I spoke to Mark Walsh, who writes the number two ranked management training blog, hosts the number one training YouTube Channel and is one of the most “followed” trainers on Twitter worldwide (35,000+ followers). Walsh has done coach training with several organizations and most recently graduated from Newfield Network’s “Theory and Practice of Ontological Coaching.” He is also a long-term meditator with experience running numerous retreats and training courses on meditation and mindfulness. His business training experience includes working with Unilever, The UK House of Lords, Virgin Atlantic, and The NHS.
Dan Schawbel: How do you manage your stress, while ensuring all of your work gets done on time?
Mark Walsh: I commit to what I can handle -matching promises with personal capacity is key. I also have a program of stress management as I teach this and try to embody what I teach – involving many embodied practices from weights, to Aikido to dance – each fulfills different functions and I mix and match like a DJ to lead my state and long-term, my disposition. Meditation is a big help – I practice various kinds form Buddhist traditions, again which can be matched to circumstances – e.g. more metta meditation when angry, more sympathetic joy when jealous, etc; supported by ethics which are the basis of peace of mind, not tricks. Having a sacred morning routine with some ritual – even if in a hotel room, no matter what, is a support I recommend, whatever your faith or lack of. Routine and habit can be friends or foes. The basics such as diet and sleep matter a lot and you can’t “cheat your system” – it’s bad bodily economics to not invest in these.
My diet is basically healthy vegetarian with low sugar and carbs but with some pure pleasure food for joy. It’s about balance, not getting too uptight. Lots of water to keep the brain working and ensuring regular breaks from sitting! Good quality and quantity sleep and naps when that’s not possible. It’s really about prioritizing these as everyone knows this. Social support is the other big one – we’re inter-resilient and making time for friendships is a foundation. I also like some stress so I make sure things don’t get too easy either – challenge is another fuel.
Schawbel: What are some of your tips for building a high performing team and for ensuring that everyone meets their objectives?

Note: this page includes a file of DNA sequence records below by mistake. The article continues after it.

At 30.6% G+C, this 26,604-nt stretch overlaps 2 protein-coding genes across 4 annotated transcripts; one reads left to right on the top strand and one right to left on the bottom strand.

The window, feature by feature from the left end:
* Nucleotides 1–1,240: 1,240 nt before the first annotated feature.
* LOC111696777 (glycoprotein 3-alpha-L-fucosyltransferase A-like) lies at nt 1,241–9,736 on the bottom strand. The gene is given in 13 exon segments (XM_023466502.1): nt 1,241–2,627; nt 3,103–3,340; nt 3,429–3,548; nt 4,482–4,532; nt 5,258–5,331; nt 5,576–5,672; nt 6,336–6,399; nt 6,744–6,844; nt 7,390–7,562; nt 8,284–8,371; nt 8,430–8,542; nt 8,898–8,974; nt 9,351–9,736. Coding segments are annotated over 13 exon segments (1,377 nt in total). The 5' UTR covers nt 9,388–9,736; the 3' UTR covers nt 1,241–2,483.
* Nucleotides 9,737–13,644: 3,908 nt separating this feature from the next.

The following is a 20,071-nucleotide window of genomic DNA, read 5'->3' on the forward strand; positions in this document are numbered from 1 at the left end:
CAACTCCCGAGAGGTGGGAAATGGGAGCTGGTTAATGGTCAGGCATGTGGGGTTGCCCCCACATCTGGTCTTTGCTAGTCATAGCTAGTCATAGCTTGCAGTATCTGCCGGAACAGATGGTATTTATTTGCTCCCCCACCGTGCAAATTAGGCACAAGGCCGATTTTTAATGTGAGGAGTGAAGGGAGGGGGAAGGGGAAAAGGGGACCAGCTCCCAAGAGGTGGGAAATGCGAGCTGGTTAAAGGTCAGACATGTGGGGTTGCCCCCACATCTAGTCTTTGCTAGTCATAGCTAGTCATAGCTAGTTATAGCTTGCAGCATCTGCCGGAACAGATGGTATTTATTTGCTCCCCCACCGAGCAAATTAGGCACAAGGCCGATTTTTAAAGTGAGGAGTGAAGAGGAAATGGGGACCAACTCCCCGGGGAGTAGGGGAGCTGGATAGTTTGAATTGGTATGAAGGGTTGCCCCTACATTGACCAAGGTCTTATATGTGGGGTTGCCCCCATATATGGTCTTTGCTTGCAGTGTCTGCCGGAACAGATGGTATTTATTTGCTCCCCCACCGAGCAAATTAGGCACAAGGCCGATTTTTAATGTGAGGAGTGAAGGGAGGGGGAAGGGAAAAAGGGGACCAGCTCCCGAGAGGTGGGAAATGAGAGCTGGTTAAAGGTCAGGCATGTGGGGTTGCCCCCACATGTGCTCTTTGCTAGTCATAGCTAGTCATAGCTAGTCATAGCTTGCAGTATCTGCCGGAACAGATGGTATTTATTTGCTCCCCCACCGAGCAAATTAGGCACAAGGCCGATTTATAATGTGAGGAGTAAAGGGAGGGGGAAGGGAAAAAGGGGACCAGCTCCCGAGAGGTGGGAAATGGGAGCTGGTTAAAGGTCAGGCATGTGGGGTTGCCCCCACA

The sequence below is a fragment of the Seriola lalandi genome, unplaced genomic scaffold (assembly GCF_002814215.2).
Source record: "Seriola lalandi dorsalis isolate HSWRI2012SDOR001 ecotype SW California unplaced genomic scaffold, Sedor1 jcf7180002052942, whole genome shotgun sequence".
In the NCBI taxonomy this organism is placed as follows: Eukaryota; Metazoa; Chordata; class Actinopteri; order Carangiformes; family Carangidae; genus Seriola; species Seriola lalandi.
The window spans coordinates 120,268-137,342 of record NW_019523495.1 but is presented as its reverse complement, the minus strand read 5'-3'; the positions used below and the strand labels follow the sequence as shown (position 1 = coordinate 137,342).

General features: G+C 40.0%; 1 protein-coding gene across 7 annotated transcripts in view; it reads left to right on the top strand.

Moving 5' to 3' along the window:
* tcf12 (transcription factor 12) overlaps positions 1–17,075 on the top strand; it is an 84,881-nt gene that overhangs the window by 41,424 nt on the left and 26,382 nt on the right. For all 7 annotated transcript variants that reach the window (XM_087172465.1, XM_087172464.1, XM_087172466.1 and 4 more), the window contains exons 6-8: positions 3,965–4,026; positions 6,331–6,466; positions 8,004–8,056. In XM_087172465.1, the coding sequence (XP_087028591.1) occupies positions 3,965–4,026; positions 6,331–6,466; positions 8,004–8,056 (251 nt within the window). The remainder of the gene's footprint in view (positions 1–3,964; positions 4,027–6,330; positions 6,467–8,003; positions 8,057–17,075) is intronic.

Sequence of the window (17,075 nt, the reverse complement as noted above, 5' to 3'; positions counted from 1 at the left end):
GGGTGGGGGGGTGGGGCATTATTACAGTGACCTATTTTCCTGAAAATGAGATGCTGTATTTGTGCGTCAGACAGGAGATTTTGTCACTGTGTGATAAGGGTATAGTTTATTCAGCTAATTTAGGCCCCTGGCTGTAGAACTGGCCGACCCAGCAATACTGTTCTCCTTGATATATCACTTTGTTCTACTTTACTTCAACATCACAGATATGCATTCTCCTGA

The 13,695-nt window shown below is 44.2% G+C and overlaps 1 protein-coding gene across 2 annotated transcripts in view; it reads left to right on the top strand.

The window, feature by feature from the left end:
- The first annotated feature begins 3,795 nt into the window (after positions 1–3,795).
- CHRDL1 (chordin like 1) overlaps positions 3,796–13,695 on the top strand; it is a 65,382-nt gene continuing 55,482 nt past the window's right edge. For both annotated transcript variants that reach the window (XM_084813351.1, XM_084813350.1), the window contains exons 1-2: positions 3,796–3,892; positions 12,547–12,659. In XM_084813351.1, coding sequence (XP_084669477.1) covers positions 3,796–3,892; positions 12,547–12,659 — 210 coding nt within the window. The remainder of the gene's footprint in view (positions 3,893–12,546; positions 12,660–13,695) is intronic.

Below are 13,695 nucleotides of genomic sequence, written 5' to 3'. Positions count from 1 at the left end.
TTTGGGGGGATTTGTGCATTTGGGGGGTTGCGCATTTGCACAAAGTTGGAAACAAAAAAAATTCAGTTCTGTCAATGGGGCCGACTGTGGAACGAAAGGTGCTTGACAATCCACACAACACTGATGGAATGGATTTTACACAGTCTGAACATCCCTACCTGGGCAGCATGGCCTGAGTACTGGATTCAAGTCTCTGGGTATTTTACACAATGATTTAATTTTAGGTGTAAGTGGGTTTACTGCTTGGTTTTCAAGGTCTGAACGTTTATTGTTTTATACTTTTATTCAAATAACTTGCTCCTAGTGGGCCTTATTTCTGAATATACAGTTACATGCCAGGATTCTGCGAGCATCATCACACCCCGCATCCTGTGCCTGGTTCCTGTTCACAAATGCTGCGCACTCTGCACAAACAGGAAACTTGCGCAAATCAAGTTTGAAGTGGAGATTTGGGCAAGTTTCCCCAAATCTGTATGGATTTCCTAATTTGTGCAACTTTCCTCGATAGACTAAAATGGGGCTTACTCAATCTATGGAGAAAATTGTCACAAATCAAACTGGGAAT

Walsh: Centre yourself – state management counts – there are many methods for this and we have some free ones on YouTube. Listen – this is the basis of good communication and teams. Objective setting is just basic management – having clear role allocation and giving doable SMART requests is the key and checking-in regularly. Understand a basic typology such as MBTI and recruit and communicate with this in mind – the same thing does not work for all people and teams need a balance of types not just photocopies of the leader! Use clear linguistics such as requests – who, what when. We use a system called the “action cycle” that comes from Chilean linguists and creates accountability – this is the key thing. On a deeper level – know that you are going to die. Really know this, and connect to what matters for you and let this motivate and kill you. Also – thank people sincerely. And tea, tea helps.
Schawbel: How do you balance helping your direct reports with their careers, while achieving important business goals?
Walsh: There is no contradiction here. If I’m not also serving the people I work with a) what’s the point? b) I won’t meet the long term goals as they won’t be bought-in. I “unask” your question as the Zen master said to the squirrel.
Schawbel: Are all managers leaders and are all leaders managers? Why or why not?
Walsh: Language wars aren’t for me. We are all leaders and make choices if we have awareness – this is the basic “equation” of personal growth, business success and leadership. Others have covered the leader-manager distinction better than I can, I think.
Schawbel: How do you ensure that you’re always communicating properly with your team?
Walsh: The job gets done? There is some harmony and personal growth not burn-out? I guess these are “I, we and it” measures but nobody “always” communicates as they would like – it’s a hit and miss thing but we can learn to have more hits by getting feedback and learning awareness range and choice in how we communicate. Sometimes something as simple as asking, “What did I just ask you guys to do?” helps, or getting feedback on my style either directly, by asking or though videotaping myself for example – that can be an educational shock! In the embodied method I teach, we work with exercises which reveal unconscious patterns of universal communication which are very helpful. Once you learn range in this regard things get smoother and human beings are human so things will happen.
Posted in People Management | Tagged communication, Leadership, management, managing teams, stress, time management